Q. How will history remember you, President Assad? A. It depends who's writing it

'If it is the West, it will give me all the bad attributes'

How history will remember Syrian President Bashar al-Assad "depends on who will write the history", according to the President himself. 

President Assad has recently vowed to retake the whole of Syria by force, which he said will "take a long time and will incur a heavy price".

In an interview with the Agence France-Presse news agency, President Assad was asked: "How do you think you will figure in history: as a man who saved Syria or a man who destroyed it?"

"This depends on who will write the history," he said. "If it is the West, it will give me all the bad attributes.

"What's important is how I think. Certainly, and self-evidently, I will seek, and that is what I am doing now, to protect Syria, not to protect the chair I'm sitting on."

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When asked how many years he would need to restore peace to Syria, President Assad lashed out at Turkey, Saudi Arabia and the West.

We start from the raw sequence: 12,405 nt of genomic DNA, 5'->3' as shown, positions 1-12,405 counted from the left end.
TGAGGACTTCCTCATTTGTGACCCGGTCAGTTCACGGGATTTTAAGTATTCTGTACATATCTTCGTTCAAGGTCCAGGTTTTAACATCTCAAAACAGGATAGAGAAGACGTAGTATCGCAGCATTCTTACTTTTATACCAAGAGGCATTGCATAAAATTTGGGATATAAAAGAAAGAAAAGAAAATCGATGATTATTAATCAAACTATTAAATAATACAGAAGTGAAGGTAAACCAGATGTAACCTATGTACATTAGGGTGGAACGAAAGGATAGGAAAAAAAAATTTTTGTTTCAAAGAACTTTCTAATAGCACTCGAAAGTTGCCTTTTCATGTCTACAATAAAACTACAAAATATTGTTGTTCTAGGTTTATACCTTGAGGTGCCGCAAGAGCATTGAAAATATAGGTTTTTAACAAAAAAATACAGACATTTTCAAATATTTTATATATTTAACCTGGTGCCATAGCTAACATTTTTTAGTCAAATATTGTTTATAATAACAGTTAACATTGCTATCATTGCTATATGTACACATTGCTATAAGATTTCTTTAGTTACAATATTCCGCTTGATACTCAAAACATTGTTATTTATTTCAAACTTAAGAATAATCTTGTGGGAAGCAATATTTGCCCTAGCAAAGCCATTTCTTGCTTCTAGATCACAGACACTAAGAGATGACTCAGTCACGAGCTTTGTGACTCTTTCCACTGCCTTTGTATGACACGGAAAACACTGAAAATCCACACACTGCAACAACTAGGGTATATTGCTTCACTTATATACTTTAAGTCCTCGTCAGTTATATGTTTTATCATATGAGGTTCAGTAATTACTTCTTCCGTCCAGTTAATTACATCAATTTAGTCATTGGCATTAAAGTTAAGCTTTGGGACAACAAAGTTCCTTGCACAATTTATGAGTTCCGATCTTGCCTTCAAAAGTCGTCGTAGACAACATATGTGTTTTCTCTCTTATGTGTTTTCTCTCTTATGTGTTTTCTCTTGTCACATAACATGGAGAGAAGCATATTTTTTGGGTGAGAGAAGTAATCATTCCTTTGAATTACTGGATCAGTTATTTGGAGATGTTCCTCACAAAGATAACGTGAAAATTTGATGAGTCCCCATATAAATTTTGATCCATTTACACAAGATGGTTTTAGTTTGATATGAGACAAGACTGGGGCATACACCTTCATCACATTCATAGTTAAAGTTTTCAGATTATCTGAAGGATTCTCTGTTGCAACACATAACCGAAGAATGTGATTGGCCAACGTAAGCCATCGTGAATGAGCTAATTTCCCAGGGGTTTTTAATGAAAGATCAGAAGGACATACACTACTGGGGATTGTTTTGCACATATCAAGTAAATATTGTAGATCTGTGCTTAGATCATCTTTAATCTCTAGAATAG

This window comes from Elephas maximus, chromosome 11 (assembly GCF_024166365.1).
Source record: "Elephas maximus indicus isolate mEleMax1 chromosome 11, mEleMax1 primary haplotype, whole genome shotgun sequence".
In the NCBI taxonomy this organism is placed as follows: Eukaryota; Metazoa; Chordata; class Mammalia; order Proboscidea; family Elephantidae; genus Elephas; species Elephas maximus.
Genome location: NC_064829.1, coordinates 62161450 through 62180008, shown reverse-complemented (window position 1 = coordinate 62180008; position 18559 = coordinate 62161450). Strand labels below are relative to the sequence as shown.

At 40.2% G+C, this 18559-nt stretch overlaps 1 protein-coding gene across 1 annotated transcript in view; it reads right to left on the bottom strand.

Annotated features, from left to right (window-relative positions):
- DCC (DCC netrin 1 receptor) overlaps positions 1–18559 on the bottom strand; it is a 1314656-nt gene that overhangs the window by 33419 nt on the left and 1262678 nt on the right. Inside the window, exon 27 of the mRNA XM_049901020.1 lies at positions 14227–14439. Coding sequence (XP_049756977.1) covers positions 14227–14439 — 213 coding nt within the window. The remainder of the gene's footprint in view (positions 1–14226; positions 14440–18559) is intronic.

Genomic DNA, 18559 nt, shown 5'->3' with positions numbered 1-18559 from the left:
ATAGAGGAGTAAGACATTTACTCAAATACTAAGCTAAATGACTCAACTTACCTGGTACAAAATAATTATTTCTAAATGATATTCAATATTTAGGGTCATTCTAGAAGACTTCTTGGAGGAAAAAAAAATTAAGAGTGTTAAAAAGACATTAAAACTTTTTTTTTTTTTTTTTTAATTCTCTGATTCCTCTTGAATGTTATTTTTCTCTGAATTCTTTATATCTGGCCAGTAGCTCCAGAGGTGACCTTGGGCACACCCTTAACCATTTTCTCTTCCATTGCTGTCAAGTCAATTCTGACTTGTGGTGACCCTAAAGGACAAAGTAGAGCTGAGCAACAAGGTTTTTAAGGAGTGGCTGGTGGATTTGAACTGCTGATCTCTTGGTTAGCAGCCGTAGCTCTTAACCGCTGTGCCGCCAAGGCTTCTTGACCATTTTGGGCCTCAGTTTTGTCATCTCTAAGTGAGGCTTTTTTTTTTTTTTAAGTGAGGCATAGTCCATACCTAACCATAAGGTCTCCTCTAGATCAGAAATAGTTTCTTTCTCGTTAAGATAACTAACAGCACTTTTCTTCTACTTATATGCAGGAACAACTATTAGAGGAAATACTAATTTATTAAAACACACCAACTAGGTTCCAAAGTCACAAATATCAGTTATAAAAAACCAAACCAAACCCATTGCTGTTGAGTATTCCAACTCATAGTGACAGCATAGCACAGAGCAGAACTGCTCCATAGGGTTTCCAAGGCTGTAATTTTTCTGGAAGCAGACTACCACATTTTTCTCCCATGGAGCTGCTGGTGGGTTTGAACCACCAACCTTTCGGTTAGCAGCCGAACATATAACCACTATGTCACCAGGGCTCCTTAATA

"The question is: for how many years will Turkey and Saudi Arabia continue to support terrorism? That is the question. And when will the West put pressure on these countries to stop supporting terrorism?"

President Assad has repeatedly styled his opponents as "terrorists", although Syrian forces have mainly been fighting anti-government rebels including the Free Syrian Army, who were initially supported and trained by the US.

Syrian regime forces are backed by Russian air support, Iranian advisers and Lebanese Hezbollah militia. 

The West considers President Assad's resignation as one of the key ways to stop the Syrian war.

David Cameron repeatedly said the Syrian President has no place in the country's future and has called for a peaceful transition to a new government, in line with Barack Obama, Francois Hollande and other leaders in the US-led international coalition. 

On Sunday, Saudi Arabia's Foreign Minister said President Assad "will either leave by a political process or he will be removed by force".

More than 250,000 people have been killed and around 11 million displaced in almost five years of fighting in Syria, which partly sparked the European refugee crisis and empowered Isis militants. 

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